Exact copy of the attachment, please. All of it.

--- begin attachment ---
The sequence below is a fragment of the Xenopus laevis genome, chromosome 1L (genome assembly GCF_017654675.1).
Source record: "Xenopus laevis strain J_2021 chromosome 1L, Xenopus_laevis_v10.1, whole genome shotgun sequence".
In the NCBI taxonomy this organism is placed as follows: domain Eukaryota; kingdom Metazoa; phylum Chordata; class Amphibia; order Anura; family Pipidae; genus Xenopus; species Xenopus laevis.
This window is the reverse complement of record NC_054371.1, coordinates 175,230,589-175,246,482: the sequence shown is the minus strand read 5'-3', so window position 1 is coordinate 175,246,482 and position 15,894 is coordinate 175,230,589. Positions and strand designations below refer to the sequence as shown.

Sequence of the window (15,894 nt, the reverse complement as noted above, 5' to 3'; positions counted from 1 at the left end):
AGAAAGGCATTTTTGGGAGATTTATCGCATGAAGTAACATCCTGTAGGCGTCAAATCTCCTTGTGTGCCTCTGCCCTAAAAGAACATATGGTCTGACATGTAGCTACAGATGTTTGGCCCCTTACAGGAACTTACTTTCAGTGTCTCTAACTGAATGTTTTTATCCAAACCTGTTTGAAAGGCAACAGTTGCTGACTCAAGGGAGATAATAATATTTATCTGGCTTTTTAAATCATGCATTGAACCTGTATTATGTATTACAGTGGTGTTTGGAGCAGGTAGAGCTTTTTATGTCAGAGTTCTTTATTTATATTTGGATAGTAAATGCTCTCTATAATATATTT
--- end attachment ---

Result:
The sequence below is a fragment of the Xenopus laevis genome, chromosome 1L (genome assembly GCF_017654675.1).
Source record: "Xenopus laevis strain J_2021 chromosome 1L, Xenopus_laevis_v10.1, whole genome shotgun sequence".
In the NCBI taxonomy this organism is placed as follows: domain Eukaryota; kingdom Metazoa; phylum Chordata; class Amphibia; order Anura; family Pipidae; genus Xenopus; species Xenopus laevis.
This window is the reverse complement of record NC_054371.1, coordinates 175,230,589-175,246,482: the sequence shown is the minus strand read 5'-3', so window position 1 is coordinate 175,246,482 and position 15,894 is coordinate 175,230,589. Positions and strand designations below refer to the sequence as shown.

Sequence of the window (15,894 nt, the reverse complement as noted above, 5' to 3'; positions counted from 1 at the left end):
AGAAAGGCATTTTTGGGAGATTTATCGCATGAAGTAACATCCTGTAGGCGTCAAATCTCCTTGTGTGCCTCTGCCCTAAAAGAACATATGGTCTGACATGTAGCTACAGATGTTTGGCCCCTTACAGGAACTTACTTTCAGTGTCTCTAACTGAATGTTTTTATCCAAACCTGTTTGAAAGGCAACAGTTGCTGACTCAAGGGAGATAATAATATTTATCTGGCTTTTTAAATCATGCATTGAACCTGTATTATGTATTACAGTGGTGTTTGGAGCAGGTAGAGCTTTTTATGTCAGAGTTCTTTATTTATATTTGGATAGTAAATGCTCTCTATAATATATTT